The proposed structure would encompass the land along the north side of Pine just across I-5 from Capitol Hill where King County Metro’s soon to be defunct Convention Place Station is located today. The WSCC has already acquired $56.5 million worth of land between 9th and Boren, and Howell and Olive Way that had been home to a car dealership (and will be used as parking in the meantime). In March, the county condemned the last piece of private property needed to be acquired for the expansion. The Convention Center is currently “in negotiations” to acquire the transit center land from the county for its expansion.

The numbers behind the expansion are impressively large:

Screen Shot 2015-05-11 at 11.32.29 AMCONVENTION CENTER PROGRAM
5 stories above grade
2 stories below grade

  • 250,000 SF of Exhibition Space*
  • 120,000 SF of Meeting Space *
  • 70,000 SF of Ballroom Space*
  • 280,000 SF of Lobby & Circulation*
  • 510,000 SF of Support Spaces*
  • 500-800 Parking Stalls*
  • 200,000 SF of Loading Area*
  • Street-Level Retail & Restaurants

All of the * starred items are “approximate” measurements, the architects note.

Two additional parcels north of Olive Way are also shown in the massing renderings with representations of the developments the WSCC is hoping to pursue. Those projects would go through separate review processes. “Potential Residential or Commercial co- development with street level uses is being studied for feasibility,” the proposal notes.

According to the proposal document, the Department of Planning and Development has requested for the Convention Center components of the reviews to go through multiple “early design guidance” sessions. The first session next Tuesday will focus on “the applicant’s context and urban design analysis for this large and significant project,” according to LMN.

920 Olive Way

Design Review Early Design Guidance application proposing a 5 level exhibition and meeting room facility, with retail at grade, 800 parking spaces and associated loading docks within the structure. (Washington State Convention Center Expansion).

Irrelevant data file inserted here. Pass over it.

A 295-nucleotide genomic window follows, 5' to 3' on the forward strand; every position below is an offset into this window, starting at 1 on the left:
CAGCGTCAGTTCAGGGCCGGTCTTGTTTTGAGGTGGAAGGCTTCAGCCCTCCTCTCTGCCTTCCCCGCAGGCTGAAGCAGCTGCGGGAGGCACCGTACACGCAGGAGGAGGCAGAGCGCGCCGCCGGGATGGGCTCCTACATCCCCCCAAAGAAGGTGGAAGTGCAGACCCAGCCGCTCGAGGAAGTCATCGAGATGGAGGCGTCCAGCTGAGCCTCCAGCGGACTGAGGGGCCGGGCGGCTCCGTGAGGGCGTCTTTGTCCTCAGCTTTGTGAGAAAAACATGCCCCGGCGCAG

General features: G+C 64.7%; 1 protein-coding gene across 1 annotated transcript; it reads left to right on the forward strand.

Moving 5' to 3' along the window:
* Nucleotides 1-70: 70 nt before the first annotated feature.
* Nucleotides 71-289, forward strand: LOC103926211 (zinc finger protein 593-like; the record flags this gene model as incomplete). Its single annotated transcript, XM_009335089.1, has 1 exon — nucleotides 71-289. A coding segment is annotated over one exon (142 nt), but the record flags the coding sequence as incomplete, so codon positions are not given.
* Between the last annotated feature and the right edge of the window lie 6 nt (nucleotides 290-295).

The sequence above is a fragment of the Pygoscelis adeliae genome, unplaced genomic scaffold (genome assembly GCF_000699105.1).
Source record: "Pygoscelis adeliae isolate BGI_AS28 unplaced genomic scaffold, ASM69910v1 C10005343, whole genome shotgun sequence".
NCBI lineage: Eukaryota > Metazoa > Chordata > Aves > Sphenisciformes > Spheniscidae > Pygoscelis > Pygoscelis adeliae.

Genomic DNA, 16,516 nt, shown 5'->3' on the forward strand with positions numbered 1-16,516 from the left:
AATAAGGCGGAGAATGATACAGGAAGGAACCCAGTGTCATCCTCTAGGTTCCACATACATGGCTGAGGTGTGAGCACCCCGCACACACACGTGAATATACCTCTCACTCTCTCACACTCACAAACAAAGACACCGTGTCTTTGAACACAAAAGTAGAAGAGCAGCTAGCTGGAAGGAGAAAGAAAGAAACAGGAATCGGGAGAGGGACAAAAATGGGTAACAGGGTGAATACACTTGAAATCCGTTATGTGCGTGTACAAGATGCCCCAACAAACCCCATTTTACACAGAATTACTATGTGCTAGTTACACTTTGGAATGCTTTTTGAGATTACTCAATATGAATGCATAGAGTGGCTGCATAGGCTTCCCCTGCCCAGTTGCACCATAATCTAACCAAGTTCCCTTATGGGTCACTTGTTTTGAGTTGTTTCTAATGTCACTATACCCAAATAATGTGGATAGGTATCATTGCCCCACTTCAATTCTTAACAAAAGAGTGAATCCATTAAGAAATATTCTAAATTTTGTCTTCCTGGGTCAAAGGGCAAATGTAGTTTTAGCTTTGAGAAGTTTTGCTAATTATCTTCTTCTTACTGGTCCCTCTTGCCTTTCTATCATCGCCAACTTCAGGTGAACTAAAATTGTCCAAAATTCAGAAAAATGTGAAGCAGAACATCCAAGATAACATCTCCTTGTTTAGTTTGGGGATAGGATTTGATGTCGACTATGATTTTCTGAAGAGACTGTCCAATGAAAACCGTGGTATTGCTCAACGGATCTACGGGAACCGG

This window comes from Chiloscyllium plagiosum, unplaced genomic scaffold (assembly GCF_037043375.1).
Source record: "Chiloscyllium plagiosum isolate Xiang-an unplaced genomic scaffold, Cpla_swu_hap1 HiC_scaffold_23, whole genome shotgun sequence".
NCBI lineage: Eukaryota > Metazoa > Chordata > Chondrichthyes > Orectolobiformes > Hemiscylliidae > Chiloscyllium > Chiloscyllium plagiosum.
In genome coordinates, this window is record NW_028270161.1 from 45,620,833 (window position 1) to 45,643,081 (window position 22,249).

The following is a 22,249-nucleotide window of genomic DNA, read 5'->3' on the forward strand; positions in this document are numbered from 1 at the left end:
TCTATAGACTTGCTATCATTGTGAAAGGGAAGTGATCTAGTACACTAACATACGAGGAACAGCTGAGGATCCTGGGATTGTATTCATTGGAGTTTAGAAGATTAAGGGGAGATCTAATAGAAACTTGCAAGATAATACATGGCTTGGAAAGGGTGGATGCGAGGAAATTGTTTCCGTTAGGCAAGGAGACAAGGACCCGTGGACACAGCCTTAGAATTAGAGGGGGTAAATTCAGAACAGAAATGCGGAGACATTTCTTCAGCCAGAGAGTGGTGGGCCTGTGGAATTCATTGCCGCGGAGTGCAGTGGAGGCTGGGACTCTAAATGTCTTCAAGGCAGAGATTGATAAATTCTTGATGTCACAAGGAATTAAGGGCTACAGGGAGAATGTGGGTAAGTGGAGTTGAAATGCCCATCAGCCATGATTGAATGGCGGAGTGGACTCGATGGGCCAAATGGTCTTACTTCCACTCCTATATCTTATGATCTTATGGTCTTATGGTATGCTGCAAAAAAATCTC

View Design Proposal(17 MB)

Review Meeting
May 19, 2015 7:00 pm

City Hall

600 5th Ave
Bertha Landes Room
Review Phase
EDG–Early Design Guidance
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19 thoughts on “Across ‘the I-5 canyon’ from Capitol Hill, Convention Center expansion plans take shape

  1. Really wish this project did more to ‘lid’ I-5, similar to the way the rest of the convention center does.

    • Agreed. PUT A LID ON I-5 with a Park!!!! Will cut down on noise and air pollution. More green space for us all.

      • If you agree – please submit public comment to PRC@seattle.gov requesting that the design review board consider a LID over I-5 as overall design and siting of the convention center. I see this as a once in a life-time opportunity to cover the chasm that is I-5.
        Project numbers to reference in your email: Projects #30318096 (920 Olive Way) and #3020176 (1600 9th Ave)

      • Please don’t let pass the opportunity to expand freeway park over I5. How can they not see the enormous benefits to our city of this park as part of the CC? To NOT lid– an INCREASE in (canyon like reflected) freeway noise, the visual ugliness of the I5 scar, the awkwardness and danger of pedestrian flow. Our city and its CC should be a sought after destination, and these plans sure don’t look like that is being created.

  2. What is especially disappointing is the fact that the one of the only benefits of the I-5 chasm is the views of downtown that you get at you approach downtown from Capitol Hill, and all of the massing studies show these views being totally squashed with a truly enormous box of a building. If past projects from this client & architect collaboration are any indicator of the urban design quality of this project (see WSCC bridge over Pike Street), Capitol Hill would be getting a very raw deal: no lidding of I-5, squashed pedestrian views of downtown, and a building of massive scale that is somehow incorporating “urban streetscape amenities.” From a public, non-profit institution, we should demand much better.